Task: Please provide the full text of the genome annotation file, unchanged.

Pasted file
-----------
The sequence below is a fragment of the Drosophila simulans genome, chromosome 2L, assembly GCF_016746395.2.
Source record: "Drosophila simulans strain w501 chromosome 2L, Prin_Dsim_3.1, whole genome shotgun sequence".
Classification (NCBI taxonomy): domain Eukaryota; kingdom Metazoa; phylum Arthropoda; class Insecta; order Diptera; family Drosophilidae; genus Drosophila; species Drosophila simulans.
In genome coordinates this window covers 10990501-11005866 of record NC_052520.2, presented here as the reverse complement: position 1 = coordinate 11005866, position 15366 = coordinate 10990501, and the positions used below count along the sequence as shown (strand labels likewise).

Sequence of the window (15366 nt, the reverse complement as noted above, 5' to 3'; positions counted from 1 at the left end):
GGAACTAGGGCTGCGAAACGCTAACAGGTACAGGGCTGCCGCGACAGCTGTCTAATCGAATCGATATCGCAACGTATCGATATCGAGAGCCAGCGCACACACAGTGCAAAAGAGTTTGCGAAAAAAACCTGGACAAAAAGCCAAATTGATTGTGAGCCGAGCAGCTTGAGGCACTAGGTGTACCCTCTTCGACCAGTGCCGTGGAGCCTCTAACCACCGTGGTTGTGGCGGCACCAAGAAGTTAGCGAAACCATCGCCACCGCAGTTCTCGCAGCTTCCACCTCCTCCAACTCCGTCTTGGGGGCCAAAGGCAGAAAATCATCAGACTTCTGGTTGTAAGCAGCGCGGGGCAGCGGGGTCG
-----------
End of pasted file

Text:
The sequence below is a fragment of the Drosophila simulans genome, chromosome 2L, assembly GCF_016746395.2.
Source record: "Drosophila simulans strain w501 chromosome 2L, Prin_Dsim_3.1, whole genome shotgun sequence".
Classification (NCBI taxonomy): domain Eukaryota; kingdom Metazoa; phylum Arthropoda; class Insecta; order Diptera; family Drosophilidae; genus Drosophila; species Drosophila simulans.
In genome coordinates this window covers 10990501-11005866 of record NC_052520.2, presented here as the reverse complement: position 1 = coordinate 11005866, position 15366 = coordinate 10990501, and the positions used below count along the sequence as shown (strand labels likewise).

Sequence of the window (15366 nt, the reverse complement as noted above, 5' to 3'; positions counted from 1 at the left end):
GGAACTAGGGCTGCGAAACGCTAACAGGTACAGGGCTGCCGCGACAGCTGTCTAATCGAATCGATATCGCAACGTATCGATATCGAGAGCCAGCGCACACACAGTGCAAAAGAGTTTGCGAAAAAAACCTGGACAAAAAGCCAAATTGATTGTGAGCCGAGCAGCTTGAGGCACTAGGTGTACCCTCTTCGACCAGTGCCGTGGAGCCTCTAACCACCGTGGTTGTGGCGGCACCAAGAAGTTAGCGAAACCATCGCCACCGCAGTTCTCGCAGCTTCCACCTCCTCCAACTCCGTCTTGGGGGCCAAAGGCAGAAAATCATCAGACTTCTGGTTGTAAGCAGCGCGGGGCAGCGGGGTCG